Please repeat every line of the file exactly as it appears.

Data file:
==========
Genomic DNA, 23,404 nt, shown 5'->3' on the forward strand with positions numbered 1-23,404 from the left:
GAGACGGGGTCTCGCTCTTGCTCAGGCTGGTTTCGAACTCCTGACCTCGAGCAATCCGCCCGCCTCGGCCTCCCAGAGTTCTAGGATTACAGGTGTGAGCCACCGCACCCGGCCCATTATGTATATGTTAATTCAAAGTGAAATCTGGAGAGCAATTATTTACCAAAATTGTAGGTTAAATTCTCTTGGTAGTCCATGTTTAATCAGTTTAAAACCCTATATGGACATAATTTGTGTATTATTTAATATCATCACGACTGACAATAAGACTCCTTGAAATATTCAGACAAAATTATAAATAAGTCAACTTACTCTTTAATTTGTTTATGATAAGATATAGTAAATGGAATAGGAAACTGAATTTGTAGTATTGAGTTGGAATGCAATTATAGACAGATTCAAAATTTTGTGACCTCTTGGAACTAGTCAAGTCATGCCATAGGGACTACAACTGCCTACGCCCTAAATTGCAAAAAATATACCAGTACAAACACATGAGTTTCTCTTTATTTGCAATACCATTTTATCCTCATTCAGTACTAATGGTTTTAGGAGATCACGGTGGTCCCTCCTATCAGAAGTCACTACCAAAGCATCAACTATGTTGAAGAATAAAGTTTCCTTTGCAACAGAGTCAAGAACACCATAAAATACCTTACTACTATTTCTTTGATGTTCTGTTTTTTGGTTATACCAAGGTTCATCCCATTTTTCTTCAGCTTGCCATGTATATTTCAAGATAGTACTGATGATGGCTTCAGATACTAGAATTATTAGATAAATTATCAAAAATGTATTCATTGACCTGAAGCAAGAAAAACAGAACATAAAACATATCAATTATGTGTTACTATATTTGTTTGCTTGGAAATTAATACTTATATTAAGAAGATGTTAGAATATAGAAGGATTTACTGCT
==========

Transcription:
Genomic DNA, 23,404 nt, shown 5'->3' on the forward strand with positions numbered 1-23,404 from the left:
GAGACGGGGTCTCGCTCTTGCTCAGGCTGGTTTCGAACTCCTGACCTCGAGCAATCCGCCCGCCTCGGCCTCCCAGAGTTCTAGGATTACAGGTGTGAGCCACCGCACCCGGCCCATTATGTATATGTTAATTCAAAGTGAAATCTGGAGAGCAATTATTTACCAAAATTGTAGGTTAAATTCTCTTGGTAGTCCATGTTTAATCAGTTTAAAACCCTATATGGACATAATTTGTGTATTATTTAATATCATCACGACTGACAATAAGACTCCTTGAAATATTCAGACAAAATTATAAATAAGTCAACTTACTCTTTAATTTGTTTATGATAAGATATAGTAAATGGAATAGGAAACTGAATTTGTAGTATTGAGTTGGAATGCAATTATAGACAGATTCAAAATTTTGTGACCTCTTGGAACTAGTCAAGTCATGCCATAGGGACTACAACTGCCTACGCCCTAAATTGCAAAAAATATACCAGTACAAACACATGAGTTTCTCTTTATTTGCAATACCATTTTATCCTCATTCAGTACTAATGGTTTTAGGAGATCACGGTGGTCCCTCCTATCAGAAGTCACTACCAAAGCATCAACTATGTTGAAGAATAAAGTTTCCTTTGCAACAGAGTCAAGAACACCATAAAATACCTTACTACTATTTCTTTGATGTTCTGTTTTTTGGTTATACCAAGGTTCATCCCATTTTTCTTCAGCTTGCCATGTATATTTCAAGATAGTACTGATGATGGCTTCAGATACTAGAATTATTAGATAAATTATCAAAAATGTATTCATTGACCTGAAGCAAGAAAAACAGAACATAAAACATATCAATTATGTGTTACTATATTTGTTTGCTTGGAAATTAATACTTATATTAAGAAGATGTTAGAATATAGAAGGATTTACTGCT